When a parent passes away and leaves behind an estate that contains assets and debts, you may need clarification about what you are responsible for. As the beneficiary, do you have to pay off your parent’s credit cards and mortgage?
Two kinds of debt
There are generally two types of debt: secured and unsecured. Secured debt involves collateral, such as a mortgage, where the house or property is collateral, or a car loan, where the car is collateral. Unsecured debt is that debt that has no collateral, such as a personal loan, credit card balances, and medical bills.
Just because a credit card has an unsecured balance, it does not mean that the credit card company won’t try to collect money from the estate’s heirs. Unless you are a co-signer or guarantor of the card or loan, this is not possible, but creditors can, however, go after the assets of the estate to pay off the debt.
If your loved one has a mortgage or other secured debt, you are responsible for satisfying that debt from the estate’s proceeds as a beneficiary. If you choose to keep the house or the car, you will be responsible for paying off the balance of the secured debt, or the creditor can foreclose to take back ownership of the property.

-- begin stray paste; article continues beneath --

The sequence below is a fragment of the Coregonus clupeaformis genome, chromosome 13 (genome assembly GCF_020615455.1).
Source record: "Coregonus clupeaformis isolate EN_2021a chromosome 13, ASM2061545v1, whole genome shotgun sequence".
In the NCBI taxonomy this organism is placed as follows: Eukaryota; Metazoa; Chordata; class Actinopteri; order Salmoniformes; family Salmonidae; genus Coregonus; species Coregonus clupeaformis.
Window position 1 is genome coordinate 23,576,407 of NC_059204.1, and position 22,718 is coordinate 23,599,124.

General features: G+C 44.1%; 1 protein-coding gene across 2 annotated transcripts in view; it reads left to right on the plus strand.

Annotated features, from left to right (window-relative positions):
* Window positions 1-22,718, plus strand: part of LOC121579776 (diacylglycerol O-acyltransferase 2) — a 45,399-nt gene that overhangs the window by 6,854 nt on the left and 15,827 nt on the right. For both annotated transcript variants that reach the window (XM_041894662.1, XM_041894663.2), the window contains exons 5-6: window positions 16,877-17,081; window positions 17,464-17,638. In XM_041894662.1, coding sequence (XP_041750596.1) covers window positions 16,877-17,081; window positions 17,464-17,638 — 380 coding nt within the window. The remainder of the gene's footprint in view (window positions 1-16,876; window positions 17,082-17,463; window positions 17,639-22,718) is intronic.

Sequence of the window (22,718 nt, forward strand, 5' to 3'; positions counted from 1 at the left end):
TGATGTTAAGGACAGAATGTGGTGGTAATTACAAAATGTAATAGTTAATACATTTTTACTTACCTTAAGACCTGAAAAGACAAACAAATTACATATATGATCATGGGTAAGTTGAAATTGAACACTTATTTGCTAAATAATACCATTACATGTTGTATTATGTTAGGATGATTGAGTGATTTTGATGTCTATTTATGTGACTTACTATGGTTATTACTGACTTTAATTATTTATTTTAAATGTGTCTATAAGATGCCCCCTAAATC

When someone dies, the executor or administrator of their estate has a fiduciary duty to settle their affairs, including validating and paying outstanding debts that are exclusively held by the estate. Debts that have a co-signer or co-borrower are the responsibility of the person who shared or guaranteed the debt.
According to New York code, creditors have up to seven months to file claims from the appointment of letters against an estate. It is advised that only after the seven months have expired and the deadline for filing claims is past should the fiduciary move forward with the distribution of the remaining assets.
What should be paid first?
If the estate is not large enough to satisfy all the debt, the general order of repayment is as follows:
- Funeral expenses
- Federal debts
- State debts
- Property taxes
- Judgments issued by a court before death
- Other debt
After the death of a parent, you must ensure that you are clear on your responsibilities as a beneficiary to ensure the smooth settlement of your family’s estate. Understanding this information beforehand can save time and stress so you can focus on all other necessary arrangements.